PHILADELPHIA (AP) — For all of the hoopla attached to a political convention, it all comes down to this: that moment when the presumptive nominee becomes the nominee outright.
On Tuesday night, Hillary Clinton is to become the first woman presidential nominee of a major party.
The result is foreordained, but the roll call of the states will nonetheless be an emotional coda for Bernie Sanders supporters whose passion and energy took the Vermont senator from fringe candidate to serious contender.
Some things to watch for at the Democratic convention on Tuesday:
All of the energy and angst of the hard-fought primary battle between Clinton and Sanders will culminate in the roll call of the states. Each state delegation will get a chance to announce how its delegates are voting. Sanders delegates have pushed to have their votes fully tallied.
Sanders has left open the possibility that Clinton could receive the nomination by acclamation — or unanimous nomination — at the end of the roll call. That may not satisfy his delegates. Some are ready to boo or even walk out if there is a unanimous nomination.
In 2008, Clinton halted the roll call midway through to call for then-Sen. Barack Obama's approval by acclamation, or unanimous vote.
The spouse of a presidential nominee always gets some love at a party convention. And Bill Clinton's speech Tuesday night will pique extra interest since he hopes to be the first first man. Bill Clinton also carries the extra title of ex-president and is a beloved figure to party faithful.
But the former president carries with him the baggage of numerous scandals and investigations from his years in the White House. And Clinton, famously protective of his wife, can get in trouble when he gets carried away in defending her.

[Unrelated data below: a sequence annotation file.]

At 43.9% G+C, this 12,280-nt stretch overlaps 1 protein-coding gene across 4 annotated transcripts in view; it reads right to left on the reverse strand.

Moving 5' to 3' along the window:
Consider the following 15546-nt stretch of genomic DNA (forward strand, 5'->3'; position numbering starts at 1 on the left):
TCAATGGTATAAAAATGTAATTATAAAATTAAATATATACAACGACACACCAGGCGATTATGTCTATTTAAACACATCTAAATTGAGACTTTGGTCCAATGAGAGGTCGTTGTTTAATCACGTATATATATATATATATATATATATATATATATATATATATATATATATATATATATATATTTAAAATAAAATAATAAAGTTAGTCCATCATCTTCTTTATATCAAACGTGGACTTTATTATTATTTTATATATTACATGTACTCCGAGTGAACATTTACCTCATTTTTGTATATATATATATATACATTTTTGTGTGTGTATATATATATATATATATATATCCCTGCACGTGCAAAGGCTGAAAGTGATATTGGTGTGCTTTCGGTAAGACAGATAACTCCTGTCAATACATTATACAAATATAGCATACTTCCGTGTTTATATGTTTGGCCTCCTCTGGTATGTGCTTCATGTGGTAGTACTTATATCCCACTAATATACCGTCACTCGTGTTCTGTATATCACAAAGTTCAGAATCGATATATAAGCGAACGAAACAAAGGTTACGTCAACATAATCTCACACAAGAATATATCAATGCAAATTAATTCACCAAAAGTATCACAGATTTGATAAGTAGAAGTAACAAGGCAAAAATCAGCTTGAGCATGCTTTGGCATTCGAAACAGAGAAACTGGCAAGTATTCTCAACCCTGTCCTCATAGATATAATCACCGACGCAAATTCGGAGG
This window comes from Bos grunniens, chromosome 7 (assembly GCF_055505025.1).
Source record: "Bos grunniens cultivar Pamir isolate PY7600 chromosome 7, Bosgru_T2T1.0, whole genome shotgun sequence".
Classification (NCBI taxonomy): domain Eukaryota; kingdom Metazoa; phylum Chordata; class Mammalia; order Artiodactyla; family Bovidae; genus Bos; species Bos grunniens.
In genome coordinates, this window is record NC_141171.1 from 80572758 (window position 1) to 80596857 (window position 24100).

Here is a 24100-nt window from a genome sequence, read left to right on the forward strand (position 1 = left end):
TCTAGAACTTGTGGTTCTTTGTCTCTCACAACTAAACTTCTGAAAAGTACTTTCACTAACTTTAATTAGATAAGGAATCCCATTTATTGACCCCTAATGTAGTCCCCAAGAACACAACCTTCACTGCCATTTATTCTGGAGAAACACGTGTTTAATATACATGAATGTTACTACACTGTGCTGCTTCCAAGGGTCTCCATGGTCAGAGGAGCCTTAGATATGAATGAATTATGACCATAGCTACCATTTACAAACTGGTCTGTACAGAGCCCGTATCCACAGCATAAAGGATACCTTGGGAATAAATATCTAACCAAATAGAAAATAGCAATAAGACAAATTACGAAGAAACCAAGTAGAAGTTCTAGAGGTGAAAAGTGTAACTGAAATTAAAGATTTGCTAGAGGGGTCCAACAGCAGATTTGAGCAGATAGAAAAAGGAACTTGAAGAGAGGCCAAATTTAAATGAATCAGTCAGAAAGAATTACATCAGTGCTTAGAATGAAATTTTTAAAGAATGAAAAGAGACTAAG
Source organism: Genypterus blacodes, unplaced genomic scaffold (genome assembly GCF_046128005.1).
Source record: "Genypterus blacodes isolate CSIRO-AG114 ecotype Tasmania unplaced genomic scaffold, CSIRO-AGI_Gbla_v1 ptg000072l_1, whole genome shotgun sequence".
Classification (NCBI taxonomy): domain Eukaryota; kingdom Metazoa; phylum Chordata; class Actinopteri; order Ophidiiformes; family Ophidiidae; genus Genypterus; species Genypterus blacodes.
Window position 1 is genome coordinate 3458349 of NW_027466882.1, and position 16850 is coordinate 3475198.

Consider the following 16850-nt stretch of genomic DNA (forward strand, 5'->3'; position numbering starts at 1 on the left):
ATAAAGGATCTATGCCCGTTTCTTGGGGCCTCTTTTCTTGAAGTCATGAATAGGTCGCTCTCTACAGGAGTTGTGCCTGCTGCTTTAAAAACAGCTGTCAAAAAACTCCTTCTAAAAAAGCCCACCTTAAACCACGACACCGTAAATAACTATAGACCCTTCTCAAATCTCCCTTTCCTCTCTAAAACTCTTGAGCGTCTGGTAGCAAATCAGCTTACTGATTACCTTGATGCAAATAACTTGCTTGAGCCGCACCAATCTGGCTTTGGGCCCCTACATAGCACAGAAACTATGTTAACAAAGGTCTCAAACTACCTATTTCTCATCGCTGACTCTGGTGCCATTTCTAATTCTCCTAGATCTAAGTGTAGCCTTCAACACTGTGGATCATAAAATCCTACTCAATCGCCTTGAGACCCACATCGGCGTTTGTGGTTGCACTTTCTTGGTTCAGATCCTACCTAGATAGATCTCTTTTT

Watch how he's introduced: Hillary Clinton has joked that she's still working on what to call her husband if she's elected, offering "first dude" and "first mate" as possibilities.
MOTHERS OF THE MOVEMENT
Hoopla and celebration will give way to a somber moment when the convention showcases "mothers of the movement" — women whose children have died in gun violence.
The speakers will include the mothers of Eric Garner and Michael Brown, both killed by police. The moment will not be without controversy: Philadelphia's police union complained that Clinton was showcasing killings by police without giving equal time to the families of fallen officers. Clinton's campaign responded that two members of law enforcement also are on the convention schedule.
Will they heed their leader? Sanders' supporters are bringing a lot of emotion to the convention hall with them, and their leader is having trouble containing it.
Sanders has sent out text messages and emails asking his supporters "as a personal courtesy" to him to "not engage in any kind of protest on the floor." The Vermont senator said in an email that the movement's credibility "will be damaged by booing, turning of backs, walking out or other similar displays."
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